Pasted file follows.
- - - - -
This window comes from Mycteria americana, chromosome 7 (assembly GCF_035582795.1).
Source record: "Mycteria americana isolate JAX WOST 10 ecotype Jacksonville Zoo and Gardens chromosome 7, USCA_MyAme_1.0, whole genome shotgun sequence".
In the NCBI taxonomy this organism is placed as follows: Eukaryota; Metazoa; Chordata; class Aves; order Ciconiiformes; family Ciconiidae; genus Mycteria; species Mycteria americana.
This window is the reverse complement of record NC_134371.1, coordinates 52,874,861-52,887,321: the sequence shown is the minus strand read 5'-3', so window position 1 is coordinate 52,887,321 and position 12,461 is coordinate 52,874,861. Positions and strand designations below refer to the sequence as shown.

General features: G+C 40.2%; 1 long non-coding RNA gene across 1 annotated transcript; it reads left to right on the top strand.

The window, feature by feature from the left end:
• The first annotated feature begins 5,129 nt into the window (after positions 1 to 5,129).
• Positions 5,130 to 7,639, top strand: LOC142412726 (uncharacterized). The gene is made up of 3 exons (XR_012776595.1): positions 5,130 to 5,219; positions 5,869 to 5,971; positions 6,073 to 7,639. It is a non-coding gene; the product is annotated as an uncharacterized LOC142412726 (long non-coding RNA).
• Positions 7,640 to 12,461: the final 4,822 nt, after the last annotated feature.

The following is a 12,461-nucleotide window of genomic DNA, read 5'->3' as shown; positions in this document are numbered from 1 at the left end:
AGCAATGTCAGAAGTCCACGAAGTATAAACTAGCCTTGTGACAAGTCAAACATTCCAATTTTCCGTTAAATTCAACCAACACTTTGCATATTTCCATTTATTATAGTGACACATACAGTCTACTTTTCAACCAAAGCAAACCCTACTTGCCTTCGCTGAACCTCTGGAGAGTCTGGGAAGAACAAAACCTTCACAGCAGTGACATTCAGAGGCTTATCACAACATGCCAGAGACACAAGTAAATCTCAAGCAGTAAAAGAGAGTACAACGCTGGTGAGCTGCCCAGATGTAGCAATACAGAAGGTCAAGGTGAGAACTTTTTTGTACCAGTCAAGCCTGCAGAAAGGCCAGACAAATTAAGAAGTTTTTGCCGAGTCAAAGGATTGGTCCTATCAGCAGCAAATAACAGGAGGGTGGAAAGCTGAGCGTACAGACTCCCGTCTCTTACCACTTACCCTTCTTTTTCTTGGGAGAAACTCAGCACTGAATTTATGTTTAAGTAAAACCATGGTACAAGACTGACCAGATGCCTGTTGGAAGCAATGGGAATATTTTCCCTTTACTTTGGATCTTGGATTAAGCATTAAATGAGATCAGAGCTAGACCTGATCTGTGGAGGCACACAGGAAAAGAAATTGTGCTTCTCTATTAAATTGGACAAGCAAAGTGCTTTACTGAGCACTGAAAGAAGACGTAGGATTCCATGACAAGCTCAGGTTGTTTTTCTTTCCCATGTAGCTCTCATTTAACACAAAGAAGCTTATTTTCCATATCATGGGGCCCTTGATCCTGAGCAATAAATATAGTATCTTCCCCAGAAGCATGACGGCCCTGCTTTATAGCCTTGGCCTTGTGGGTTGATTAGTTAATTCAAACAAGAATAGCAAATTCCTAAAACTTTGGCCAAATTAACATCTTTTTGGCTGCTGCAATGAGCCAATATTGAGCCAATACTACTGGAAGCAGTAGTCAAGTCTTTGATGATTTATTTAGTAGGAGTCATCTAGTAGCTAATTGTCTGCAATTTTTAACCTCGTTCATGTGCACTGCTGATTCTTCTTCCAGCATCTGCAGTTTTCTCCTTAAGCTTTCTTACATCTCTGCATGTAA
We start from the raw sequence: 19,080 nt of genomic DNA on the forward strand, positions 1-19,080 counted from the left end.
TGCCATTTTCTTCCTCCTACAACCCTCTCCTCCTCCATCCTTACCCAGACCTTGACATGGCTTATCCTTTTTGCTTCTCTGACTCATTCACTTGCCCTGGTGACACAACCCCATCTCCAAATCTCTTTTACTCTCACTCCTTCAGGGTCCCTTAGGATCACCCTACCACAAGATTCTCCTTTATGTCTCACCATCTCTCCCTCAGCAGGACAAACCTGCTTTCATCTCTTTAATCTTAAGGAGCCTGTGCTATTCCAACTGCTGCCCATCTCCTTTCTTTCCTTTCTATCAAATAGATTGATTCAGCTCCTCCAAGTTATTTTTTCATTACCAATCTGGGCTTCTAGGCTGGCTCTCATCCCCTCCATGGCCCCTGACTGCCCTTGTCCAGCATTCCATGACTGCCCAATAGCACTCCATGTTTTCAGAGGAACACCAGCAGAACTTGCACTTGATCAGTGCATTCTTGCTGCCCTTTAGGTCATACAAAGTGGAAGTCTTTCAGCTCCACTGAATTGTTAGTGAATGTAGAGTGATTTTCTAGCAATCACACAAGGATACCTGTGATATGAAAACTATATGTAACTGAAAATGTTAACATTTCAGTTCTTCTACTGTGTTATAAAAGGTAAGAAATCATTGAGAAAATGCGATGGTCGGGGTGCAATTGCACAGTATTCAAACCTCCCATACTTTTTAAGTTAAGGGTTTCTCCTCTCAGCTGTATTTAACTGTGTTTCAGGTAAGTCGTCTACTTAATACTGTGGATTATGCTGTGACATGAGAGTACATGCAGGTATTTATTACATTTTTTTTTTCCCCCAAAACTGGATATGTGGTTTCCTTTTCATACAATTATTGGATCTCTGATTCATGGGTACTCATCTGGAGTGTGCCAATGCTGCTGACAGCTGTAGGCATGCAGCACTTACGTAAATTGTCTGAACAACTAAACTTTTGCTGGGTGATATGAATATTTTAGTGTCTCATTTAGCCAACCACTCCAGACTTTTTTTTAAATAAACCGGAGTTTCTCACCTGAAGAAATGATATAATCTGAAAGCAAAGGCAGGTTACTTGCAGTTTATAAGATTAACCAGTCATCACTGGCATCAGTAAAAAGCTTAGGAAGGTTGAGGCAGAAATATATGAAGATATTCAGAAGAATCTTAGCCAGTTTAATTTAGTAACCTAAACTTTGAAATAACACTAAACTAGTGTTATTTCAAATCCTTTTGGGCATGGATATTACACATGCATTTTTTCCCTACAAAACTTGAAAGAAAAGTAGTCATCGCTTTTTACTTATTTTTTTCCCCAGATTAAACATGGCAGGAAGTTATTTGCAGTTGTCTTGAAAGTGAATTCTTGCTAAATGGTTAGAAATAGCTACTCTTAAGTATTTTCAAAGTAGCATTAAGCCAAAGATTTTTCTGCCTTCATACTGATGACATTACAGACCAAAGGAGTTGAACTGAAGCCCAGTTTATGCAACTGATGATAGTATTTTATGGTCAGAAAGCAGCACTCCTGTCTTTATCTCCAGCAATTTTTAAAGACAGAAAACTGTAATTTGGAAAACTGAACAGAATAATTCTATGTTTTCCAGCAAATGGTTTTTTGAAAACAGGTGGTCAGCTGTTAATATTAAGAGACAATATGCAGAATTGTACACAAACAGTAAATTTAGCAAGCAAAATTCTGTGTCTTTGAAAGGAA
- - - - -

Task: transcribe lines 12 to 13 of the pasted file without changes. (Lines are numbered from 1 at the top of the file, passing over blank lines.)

We start from the raw sequence: 19,080 nt of genomic DNA on the forward strand, positions 1-19,080 counted from the left end.
TGCCATTTTCTTCCTCCTACAACCCTCTCCTCCTCCATCCTTACCCAGACCTTGACATGGCTTATCCTTTTTGCTTCTCTGACTCATTCACTTGCCCTGGTGACACAACCCCATCTCCAAATCTCTTTTACTCTCACTCCTTCAGGGTCCCTTAGGATCACCCTACCACAAGATTCTCCTTTATGTCTCACCATCTCTCCCTCAGCAGGACAAACCTGCTTTCATCTCTTTAATCTTAAGGAGCCTGTGCTATTCCAACTGCTGCCCATCTCCTTTCTTTCCTTTCTATCAAATAGATTGATTCAGCTCCTCCAAGTTATTTTTTCATTACCAATCTGGGCTTCTAGGCTGGCTCTCATCCCCTCCATGGCCCCTGACTGCCCTTGTCCAGCATTCCATGACTGCCCAATAGCACTCCATGTTTTCAGAGGAACACCAGCAGAACTTGCACTTGATCAGTGCATTCTTGCTGCCCTTTAGGTCATACAAAGTGGAAGTCTTTCAGCTCCACTGAATTGTTAGTGAATGTAGAGTGATTTTCTAGCAATCACACAAGGATACCTGTGATATGAAAACTATATGTAACTGAAAATGTTAACATTTCAGTTCTTCTACTGTGTTATAAAAGGTAAGAAATCATTGAGAAAATGCGATGGTCGGGGTGCAATTGCACAGTATTCAAACCTCCCATACTTTTTAAGTTAAGGGTTTCTCCTCTCAGCTGTATTTAACTGTGTTTCAGGTAAGTCGTCTACTTAATACTGTGGATTATGCTGTGACATGAGAGTACATGCAGGTATTTATTACATTTTTTTTTTCCCCCAAAACTGGATATGTGGTTTCCTTTTCATACAATTATTGGATCTCTGATTCATGGGTACTCATCTGGAGTGTGCCAATGCTGCTGACAGCTGTAGGCATGCAGCACTTACGTAAATTGTCTGAACAACTAAACTTTTGCTGGGTGATATGAATATTTTAGTGTCTCATTTAGCCAACCACTCCAGACTTTTTTTTAAATAAACCGGAGTTTCTCACCTGAAGAAATGATATAATCTGAAAGCAAAGGCAGGTTACTTGCAGTTTATAAGATTAACCAGTCATCACTGGCATCAGTAAAAAGCTTAGGAAGGTTGAGGCAGAAATATATGAAGATATTCAGAAGAATCTTAGCCAGTTTAATTTAGTAACCTAAACTTTGAAATAACACTAAACTAGTGTTATTTCAAATCCTTTTGGGCATGGATATTACACATGCATTTTTTCCCTACAAAACTTGAAAGAAAAGTAGTCATCGCTTTTTACTTATTTTTTTCCCCAGATTAAACATGGCAGGAAGTTATTTGCAGTTGTCTTGAAAGTGAATTCTTGCTAAATGGTTAGAAATAGCTACTCTTAAGTATTTTCAAAGTAGCATTAAGCCAAAGATTTTTCTGCCTTCATACTGATGACATTACAGACCAAAGGAGTTGAACTGAAGCCCAGTTTATGCAACTGATGATAGTATTTTATGGTCAGAAAGCAGCACTCCTGTCTTTATCTCCAGCAATTTTTAAAGACAGAAAACTGTAATTTGGAAAACTGAACAGAATAATTCTATGTTTTCCAGCAAATGGTTTTTTGAAAACAGGTGGTCAGCTGTTAATATTAAGAGACAATATGCAGAATTGTACACAAACAGTAAATTTAGCAAGCAAAATTCTGTGTCTTTGAAAGGAA